Environmental toxicants and their effect on bone health
Bernard, Holly M.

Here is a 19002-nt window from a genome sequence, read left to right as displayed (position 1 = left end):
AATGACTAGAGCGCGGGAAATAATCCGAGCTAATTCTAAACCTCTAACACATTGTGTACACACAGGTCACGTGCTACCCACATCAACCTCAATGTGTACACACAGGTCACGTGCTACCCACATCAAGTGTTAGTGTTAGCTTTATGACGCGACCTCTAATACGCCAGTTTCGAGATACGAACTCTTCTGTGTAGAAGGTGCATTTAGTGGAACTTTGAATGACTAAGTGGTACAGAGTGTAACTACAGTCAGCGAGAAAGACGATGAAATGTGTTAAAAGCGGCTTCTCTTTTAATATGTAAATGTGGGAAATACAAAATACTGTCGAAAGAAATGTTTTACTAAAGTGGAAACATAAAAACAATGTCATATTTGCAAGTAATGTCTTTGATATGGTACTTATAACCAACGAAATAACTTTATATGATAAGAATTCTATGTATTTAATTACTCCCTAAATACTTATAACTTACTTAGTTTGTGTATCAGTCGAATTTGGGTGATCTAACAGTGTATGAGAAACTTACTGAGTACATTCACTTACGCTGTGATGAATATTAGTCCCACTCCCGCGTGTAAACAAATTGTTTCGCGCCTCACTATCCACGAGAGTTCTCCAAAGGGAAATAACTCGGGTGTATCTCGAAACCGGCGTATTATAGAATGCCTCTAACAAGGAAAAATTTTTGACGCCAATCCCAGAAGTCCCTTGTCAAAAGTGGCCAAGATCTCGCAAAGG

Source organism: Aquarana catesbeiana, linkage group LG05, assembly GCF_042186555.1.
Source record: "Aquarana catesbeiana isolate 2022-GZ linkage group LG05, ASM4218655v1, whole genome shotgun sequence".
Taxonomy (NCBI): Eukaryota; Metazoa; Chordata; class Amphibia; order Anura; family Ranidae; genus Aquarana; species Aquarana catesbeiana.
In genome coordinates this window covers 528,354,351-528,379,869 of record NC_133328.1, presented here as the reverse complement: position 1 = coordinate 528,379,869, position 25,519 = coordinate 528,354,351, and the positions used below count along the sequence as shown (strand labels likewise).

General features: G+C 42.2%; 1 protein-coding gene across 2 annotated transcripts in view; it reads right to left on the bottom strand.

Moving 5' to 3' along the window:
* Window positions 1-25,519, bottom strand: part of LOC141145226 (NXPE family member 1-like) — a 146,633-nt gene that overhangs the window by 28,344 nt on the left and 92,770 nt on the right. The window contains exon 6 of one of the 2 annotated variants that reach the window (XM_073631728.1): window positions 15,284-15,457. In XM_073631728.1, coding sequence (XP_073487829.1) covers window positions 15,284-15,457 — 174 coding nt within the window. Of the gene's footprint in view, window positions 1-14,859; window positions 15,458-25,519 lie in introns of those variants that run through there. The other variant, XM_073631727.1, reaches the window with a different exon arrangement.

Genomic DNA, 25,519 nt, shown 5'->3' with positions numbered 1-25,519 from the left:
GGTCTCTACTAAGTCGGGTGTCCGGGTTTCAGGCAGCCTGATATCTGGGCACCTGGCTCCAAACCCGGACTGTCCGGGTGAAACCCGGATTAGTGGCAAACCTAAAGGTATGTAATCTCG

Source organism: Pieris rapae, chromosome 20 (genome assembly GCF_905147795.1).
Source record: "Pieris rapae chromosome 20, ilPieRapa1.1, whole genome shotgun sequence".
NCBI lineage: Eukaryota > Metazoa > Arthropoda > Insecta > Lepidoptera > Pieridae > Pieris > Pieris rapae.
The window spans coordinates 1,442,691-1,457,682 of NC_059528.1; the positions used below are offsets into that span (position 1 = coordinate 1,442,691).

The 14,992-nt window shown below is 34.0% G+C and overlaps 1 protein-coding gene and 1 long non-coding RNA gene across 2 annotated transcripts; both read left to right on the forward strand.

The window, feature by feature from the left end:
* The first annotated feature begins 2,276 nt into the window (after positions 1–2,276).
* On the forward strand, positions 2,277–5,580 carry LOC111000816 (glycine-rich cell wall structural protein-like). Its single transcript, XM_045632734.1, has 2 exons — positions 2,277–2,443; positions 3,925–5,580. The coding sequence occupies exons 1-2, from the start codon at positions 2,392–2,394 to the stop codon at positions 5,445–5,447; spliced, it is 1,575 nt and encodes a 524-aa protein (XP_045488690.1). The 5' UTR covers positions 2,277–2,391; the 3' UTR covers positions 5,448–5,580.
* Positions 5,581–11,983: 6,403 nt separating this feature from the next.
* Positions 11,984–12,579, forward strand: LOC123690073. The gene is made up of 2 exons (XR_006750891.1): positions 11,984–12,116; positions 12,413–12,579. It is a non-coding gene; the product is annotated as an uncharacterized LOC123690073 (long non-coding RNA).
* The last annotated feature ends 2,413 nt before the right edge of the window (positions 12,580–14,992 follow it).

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Osteoblasts and osteoclasts are crucial to maintaining bone homeostasis. These specialized cells rely on various environmental signals and cross talk from one another in order to model, remodel and repair bone. Exogenous chemicals such as the therapeutic drug rosiglitazone, a peroxisome proliferator activated receptor gamma (PPARγ) agonist, can interfere with bone-forming and bone-resorbing pathways, causing osteoporosis and increasing the risk of bone fracture. Evidence is emerging that environmental toxicants induce similar toxic endpoints in bone, both through PPARγ-dependent and PPARγ-independent mechanisms. To date, these toxicants have only ever been considered in isolation or in limited co-exposure studies. This comprehensive review relating these toxicants and their effect on bone health will help guide future studies and illuminate gaps in our knowledge. Five toxicant classes (organotins—mainly tributyltin; TBT, heavy metals—lead, cadmium, and arsenic, dioxin-like chemicals, phthalates, and perfluoroalkyl compounds; PFAs) were examined, with emphasis on molecular targets, osteoclast- and osteoblast-specific effects, animal models and epidemiological data. It was concluded that organotins (TBT) act via PPARγ and RXR agonism, phthalates act via PPARγ agonism, heavy metals act at least through ERK-mediated pathways, and dioxin-like chemicals act through aryl hydrocarbon receptor interaction. The molecular targets of PFAs remain unknown. Additional targets are still being investigated. These findings emphasize the importance of co-exposures, as these toxicants act through diverse molecular mechanisms that may share toxic endpoints, making co-exposure consequences particularly severe. While the evidence available strongly suggests that lead, cadmium, and dioxin-like chemicals are negative modulators of human bone health, evidence supporting this conclusion for organotins, phthalates, arsenic, and PFAs is somewhat lacking. There are still significant gaps in our understanding that must be filled to gain a holistic understanding of these threats to human bone health.